Complete Unknown should be better known

Fascinating but flawed Michael Shannon/Rachel Weisz pic looks at the idea of reinvention

COMPLETE UNKNOWN (Joshua Marston). 92 minutes. Opens Friday (October 14). See Showtimes. Rating: NNN

Joshua Marston’s Complete Unknown may not be fully satisfying as a drama, exactly, but like his other features Maria Full Of Grace and The Forgiveness Of Blood, it leads the viewer to a really interesting place. 

Set over one night, the film stars Michael Shannon as a comfortably complacent New Yorker confronted at his birthday party with the unexpected reappearance of a high school girlfriend (Rachel Weisz) who vanished without a word and now goes by a different name. 

It sounds like a thriller – maybe something along the lines of Karyn Kusama’s under-seen The Invitation – but Marston and co-writer Julian Sheppard have something else in mind: an investigation of the appeal and cost of reinvention.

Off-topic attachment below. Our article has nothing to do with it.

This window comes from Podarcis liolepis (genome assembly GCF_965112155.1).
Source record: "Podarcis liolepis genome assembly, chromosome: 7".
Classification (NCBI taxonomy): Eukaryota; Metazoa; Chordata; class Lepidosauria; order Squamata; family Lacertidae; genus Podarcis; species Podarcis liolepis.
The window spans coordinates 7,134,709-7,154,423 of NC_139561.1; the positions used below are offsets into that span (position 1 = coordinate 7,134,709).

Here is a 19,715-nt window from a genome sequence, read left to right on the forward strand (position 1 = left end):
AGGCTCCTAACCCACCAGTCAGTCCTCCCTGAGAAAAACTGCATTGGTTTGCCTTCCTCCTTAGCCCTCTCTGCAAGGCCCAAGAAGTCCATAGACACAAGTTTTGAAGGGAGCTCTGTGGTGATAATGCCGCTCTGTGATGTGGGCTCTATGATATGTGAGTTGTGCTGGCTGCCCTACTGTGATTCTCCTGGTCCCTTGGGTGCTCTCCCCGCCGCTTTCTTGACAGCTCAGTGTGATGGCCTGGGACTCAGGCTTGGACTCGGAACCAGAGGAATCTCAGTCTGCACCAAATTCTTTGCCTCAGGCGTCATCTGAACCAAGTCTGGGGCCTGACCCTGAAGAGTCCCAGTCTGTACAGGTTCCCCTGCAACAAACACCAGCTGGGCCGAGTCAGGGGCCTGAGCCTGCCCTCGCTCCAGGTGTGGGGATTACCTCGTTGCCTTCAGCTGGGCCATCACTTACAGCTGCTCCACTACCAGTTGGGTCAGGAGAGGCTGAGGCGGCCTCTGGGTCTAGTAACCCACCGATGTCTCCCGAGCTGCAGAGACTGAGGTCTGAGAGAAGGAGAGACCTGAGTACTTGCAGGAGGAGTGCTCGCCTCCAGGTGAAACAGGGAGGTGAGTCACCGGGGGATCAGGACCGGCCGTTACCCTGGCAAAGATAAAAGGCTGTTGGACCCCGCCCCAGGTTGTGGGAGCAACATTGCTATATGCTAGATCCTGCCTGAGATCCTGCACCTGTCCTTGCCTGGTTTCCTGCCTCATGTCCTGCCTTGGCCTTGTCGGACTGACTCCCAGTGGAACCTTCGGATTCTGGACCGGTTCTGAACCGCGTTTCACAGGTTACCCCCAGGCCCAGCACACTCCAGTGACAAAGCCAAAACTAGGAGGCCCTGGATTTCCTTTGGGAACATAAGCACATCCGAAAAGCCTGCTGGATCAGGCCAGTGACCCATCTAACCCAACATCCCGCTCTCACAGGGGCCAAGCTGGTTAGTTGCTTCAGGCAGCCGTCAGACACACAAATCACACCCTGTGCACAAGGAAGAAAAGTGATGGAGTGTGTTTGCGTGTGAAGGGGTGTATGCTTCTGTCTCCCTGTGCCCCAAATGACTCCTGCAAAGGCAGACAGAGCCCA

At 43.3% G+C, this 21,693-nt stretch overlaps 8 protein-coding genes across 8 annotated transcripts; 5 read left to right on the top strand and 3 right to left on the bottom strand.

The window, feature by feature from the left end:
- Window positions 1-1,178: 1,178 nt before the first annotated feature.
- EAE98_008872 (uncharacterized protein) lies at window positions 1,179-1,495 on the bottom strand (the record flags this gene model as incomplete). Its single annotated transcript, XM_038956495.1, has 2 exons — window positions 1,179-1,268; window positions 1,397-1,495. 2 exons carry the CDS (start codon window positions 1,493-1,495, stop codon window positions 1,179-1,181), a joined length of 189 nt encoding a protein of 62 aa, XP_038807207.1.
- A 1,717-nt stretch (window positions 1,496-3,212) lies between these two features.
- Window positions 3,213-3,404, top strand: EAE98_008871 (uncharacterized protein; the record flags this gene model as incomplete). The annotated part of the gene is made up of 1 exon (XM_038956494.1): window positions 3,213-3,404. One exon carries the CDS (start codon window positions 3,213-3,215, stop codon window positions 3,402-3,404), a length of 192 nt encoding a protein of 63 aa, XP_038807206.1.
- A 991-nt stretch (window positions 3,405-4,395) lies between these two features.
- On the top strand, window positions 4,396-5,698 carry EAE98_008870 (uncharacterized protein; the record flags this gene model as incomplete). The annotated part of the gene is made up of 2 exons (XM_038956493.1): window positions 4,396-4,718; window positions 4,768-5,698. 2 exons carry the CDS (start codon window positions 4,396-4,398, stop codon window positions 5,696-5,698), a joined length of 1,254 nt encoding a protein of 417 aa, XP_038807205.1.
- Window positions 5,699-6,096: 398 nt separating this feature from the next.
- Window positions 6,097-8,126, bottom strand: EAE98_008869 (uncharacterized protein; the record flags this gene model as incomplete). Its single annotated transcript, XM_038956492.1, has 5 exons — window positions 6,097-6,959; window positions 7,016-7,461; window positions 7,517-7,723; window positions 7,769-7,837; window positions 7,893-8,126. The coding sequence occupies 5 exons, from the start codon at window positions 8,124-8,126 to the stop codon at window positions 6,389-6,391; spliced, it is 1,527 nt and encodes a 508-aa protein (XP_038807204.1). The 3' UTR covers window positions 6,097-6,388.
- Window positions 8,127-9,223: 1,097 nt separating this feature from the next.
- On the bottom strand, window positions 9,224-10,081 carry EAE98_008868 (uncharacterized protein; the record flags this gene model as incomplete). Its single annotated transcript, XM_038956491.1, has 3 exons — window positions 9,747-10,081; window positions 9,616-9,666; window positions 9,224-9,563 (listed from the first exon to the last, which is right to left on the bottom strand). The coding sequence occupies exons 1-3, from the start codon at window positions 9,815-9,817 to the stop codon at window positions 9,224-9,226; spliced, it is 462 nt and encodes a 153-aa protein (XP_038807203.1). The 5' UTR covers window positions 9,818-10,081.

Though the walk-and-talk that follows the revelation of Complete Unknown’s intentions doesn’t exactly make for gripping storytelling, Shannon and Weisz load every moment with emotional conflict and existential curiosity. What happens when you decide to become someone else? Can you live with your new self? And what does it say about the people who can? 

Complete Unknown may end with a sigh rather than a bang, but it’s a sigh you’ll still be thinking about days later.

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